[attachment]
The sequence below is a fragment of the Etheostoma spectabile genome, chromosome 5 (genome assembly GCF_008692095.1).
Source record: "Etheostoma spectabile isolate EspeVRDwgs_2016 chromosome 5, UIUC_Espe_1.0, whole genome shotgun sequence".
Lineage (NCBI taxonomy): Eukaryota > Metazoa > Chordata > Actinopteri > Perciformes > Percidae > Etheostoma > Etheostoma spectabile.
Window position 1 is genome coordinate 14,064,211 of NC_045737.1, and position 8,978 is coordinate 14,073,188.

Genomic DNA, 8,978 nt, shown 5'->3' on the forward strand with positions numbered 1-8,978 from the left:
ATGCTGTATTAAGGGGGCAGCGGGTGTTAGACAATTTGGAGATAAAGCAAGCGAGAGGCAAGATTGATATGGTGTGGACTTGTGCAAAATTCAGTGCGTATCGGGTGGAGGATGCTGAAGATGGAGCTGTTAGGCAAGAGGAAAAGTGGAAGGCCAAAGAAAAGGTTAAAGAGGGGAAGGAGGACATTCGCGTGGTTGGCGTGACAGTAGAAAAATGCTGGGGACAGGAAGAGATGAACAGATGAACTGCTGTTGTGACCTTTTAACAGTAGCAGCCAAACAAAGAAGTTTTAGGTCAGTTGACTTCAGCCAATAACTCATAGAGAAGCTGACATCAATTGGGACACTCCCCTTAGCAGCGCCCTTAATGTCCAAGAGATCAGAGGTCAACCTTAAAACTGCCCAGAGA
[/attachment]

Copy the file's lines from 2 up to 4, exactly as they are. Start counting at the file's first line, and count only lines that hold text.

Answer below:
Source record: "Etheostoma spectabile isolate EspeVRDwgs_2016 chromosome 5, UIUC_Espe_1.0, whole genome shotgun sequence".
Lineage (NCBI taxonomy): Eukaryota > Metazoa > Chordata > Actinopteri > Perciformes > Percidae > Etheostoma > Etheostoma spectabile.
Window position 1 is genome coordinate 14,064,211 of NC_045737.1, and position 8,978 is coordinate 14,073,188.